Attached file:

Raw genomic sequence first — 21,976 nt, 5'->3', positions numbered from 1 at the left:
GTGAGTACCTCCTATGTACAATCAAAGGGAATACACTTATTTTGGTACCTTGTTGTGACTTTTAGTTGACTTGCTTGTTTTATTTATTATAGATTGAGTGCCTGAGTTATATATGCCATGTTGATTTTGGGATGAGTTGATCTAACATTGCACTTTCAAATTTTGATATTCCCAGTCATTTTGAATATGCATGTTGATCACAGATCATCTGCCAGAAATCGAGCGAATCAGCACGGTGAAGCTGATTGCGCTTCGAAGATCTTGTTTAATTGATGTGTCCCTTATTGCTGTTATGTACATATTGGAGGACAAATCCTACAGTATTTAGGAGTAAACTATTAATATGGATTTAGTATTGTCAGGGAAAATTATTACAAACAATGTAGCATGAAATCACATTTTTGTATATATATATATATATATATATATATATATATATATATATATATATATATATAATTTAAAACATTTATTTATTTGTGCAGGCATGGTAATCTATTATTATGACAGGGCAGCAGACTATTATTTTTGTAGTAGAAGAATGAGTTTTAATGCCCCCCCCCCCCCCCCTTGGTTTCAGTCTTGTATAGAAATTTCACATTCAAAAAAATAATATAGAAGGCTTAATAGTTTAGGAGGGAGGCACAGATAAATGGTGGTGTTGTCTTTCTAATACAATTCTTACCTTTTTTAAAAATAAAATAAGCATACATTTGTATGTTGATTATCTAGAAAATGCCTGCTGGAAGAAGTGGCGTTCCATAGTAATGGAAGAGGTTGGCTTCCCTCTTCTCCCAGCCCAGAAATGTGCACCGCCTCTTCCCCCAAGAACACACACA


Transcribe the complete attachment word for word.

Raw genomic sequence first — 21,976 nt, 5'->3', positions numbered from 1 at the left:
GTGAGTACCTCCTATGTACAATCAAAGGGAATACACTTATTTTGGTACCTTGTTGTGACTTTTAGTTGACTTGCTTGTTTTATTTATTATAGATTGAGTGCCTGAGTTATATATGCCATGTTGATTTTGGGATGAGTTGATCTAACATTGCACTTTCAAATTTTGATATTCCCAGTCATTTTGAATATGCATGTTGATCACAGATCATCTGCCAGAAATCGAGCGAATCAGCACGGTGAAGCTGATTGCGCTTCGAAGATCTTGTTTAATTGATGTGTCCCTTATTGCTGTTATGTACATATTGGAGGACAAATCCTACAGTATTTAGGAGTAAACTATTAATATGGATTTAGTATTGTCAGGGAAAATTATTACAAACAATGTAGCATGAAATCACATTTTTGTATATATATATATATATATATATATATATATATATATATATATATATATATATAATTTAAAACATTTATTTATTTGTGCAGGCATGGTAATCTATTATTATGACAGGGCAGCAGACTATTATTTTTGTAGTAGAAGAATGAGTTTTAATGCCCCCCCCCCCCCCCCTTGGTTTCAGTCTTGTATAGAAATTTCACATTCAAAAAAATAATATAGAAGGCTTAATAGTTTAGGAGGGAGGCACAGATAAATGGTGGTGTTGTCTTTCTAATACAATTCTTACCTTTTTTAAAAATAAAATAAGCATACATTTGTATGTTGATTATCTAGAAAATGCCTGCTGGAAGAAGTGGCGTTCCATAGTAATGGAAGAGGTTGGCTTCCCTCTTCTCCCAGCCCAGAAATGTGCACCGCCTCTTCCCCCAAGAACACACACA